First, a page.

adj. gruff·er, gruff·est
1. Brusque or stern in manner or appearance: a gruff reply.
2. Hoarse; harsh: a gruff voice.
[Dutch grof, from Middle Dutch or Middle Low German.]
Synonyms: gruff, brusque, blunt2, curt
These adjectives mean abrupt and sometimes discourteous in manner or speech. Gruff implies roughness or surliness but does not necessarily suggest rudeness: a decent fellow once you get past the gruff manner. Brusque emphasizes rude abruptness: dismissed us with a brusque wave of the hand. Blunt stresses utter frankness and usually a disconcerting directness: was blunt in her disapproval of the idea. Curt denotes usually rude briefness and abruptness of speech: a curt, two-line letter of rejection.
The American Heritage® Dictionary of the English Language, Fifth Edition copyright ©2020 by Houghton Mifflin Harcourt Publishing Company. All rights reserved.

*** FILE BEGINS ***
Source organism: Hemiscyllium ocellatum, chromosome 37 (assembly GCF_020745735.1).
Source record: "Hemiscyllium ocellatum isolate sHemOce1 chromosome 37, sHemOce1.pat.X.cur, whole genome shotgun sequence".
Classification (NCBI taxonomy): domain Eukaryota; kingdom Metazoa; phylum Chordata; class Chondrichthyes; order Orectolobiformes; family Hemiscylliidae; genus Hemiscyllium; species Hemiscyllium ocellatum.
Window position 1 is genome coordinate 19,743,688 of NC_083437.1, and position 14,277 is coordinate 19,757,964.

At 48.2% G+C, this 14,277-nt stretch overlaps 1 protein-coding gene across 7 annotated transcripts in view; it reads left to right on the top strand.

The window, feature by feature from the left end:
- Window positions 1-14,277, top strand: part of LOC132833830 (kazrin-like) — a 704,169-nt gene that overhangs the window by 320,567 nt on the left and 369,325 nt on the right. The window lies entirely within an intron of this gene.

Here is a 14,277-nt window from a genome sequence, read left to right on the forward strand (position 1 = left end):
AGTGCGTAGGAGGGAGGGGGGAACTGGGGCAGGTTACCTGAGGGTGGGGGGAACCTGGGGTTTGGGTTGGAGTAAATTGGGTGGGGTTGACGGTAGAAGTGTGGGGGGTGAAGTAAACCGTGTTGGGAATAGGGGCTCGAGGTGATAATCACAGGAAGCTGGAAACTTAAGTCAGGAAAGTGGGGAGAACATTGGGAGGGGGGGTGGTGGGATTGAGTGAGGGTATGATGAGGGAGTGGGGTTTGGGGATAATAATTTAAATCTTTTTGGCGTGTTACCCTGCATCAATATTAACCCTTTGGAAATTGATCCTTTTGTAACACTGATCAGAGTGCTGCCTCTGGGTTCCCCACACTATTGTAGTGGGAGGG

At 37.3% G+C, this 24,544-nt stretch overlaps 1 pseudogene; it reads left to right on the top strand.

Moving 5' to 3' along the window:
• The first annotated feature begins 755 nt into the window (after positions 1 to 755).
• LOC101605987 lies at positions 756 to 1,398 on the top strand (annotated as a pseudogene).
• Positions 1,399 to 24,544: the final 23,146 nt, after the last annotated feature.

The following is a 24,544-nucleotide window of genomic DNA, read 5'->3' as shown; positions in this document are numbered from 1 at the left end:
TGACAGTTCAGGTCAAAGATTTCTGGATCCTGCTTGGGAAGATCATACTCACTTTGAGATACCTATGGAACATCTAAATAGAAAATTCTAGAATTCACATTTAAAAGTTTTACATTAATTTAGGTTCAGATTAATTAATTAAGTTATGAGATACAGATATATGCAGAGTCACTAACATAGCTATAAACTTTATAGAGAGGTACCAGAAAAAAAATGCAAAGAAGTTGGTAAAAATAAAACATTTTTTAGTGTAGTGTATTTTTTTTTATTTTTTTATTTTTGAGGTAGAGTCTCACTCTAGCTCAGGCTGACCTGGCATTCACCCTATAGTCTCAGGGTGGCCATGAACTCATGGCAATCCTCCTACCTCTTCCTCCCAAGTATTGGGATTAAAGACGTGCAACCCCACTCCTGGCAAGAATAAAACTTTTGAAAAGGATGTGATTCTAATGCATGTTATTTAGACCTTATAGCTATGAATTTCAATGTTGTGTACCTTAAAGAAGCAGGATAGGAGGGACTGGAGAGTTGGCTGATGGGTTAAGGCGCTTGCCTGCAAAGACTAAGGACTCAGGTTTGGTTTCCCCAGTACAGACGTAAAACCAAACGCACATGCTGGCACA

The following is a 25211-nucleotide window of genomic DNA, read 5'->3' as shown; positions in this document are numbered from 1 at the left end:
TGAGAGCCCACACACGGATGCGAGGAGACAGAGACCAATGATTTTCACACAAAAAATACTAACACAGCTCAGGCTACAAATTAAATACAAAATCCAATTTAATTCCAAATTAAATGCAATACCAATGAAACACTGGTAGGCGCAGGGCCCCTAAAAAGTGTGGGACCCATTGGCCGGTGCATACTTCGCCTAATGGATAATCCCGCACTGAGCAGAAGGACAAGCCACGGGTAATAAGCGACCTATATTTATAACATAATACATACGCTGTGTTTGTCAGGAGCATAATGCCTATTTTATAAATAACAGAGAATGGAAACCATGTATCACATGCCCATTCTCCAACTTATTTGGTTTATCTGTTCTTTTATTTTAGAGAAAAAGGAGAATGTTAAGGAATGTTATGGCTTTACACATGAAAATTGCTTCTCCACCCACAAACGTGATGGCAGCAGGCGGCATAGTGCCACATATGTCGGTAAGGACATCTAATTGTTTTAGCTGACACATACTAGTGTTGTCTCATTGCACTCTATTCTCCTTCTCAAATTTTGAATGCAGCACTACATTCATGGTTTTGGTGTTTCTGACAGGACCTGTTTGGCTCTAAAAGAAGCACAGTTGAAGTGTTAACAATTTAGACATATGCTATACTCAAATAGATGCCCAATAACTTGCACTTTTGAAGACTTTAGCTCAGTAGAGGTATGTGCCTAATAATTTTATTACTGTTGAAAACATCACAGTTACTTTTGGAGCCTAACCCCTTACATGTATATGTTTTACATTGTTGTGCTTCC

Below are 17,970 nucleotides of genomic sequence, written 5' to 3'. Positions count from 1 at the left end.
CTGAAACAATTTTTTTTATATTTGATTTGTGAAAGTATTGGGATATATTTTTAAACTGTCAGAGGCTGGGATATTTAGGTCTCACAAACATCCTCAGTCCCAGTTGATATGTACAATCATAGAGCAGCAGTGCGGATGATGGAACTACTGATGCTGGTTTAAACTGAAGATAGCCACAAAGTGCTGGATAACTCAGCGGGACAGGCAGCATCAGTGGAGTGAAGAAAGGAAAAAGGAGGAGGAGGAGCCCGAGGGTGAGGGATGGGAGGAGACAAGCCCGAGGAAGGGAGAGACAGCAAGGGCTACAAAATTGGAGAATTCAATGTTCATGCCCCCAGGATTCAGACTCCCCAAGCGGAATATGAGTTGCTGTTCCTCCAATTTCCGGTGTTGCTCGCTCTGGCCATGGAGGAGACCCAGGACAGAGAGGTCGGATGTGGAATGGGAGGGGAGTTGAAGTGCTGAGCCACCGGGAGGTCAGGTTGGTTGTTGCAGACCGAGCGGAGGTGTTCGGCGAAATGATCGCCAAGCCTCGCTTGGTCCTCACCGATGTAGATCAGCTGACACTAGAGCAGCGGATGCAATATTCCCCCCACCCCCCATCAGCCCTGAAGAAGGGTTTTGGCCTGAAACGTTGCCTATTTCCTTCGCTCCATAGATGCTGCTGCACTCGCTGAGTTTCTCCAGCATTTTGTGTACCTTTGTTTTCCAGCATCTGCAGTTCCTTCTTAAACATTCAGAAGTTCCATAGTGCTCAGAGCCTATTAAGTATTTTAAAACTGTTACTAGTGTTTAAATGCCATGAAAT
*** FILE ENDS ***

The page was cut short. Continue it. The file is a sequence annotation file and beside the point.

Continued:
Indo-European & Semitic Roots Appendices
Thousands of entries in the dictionary include etymologies that trace their origins back to reconstructed proto-languages. You can obtain more information about these forms in our online appendices:
The Indo-European appendix covers nearly half of the Indo-European roots that have left their mark on English words. A more complete treatment of Indo-European roots and the English words derived from them is available in our Dictionary of Indo-European Roots.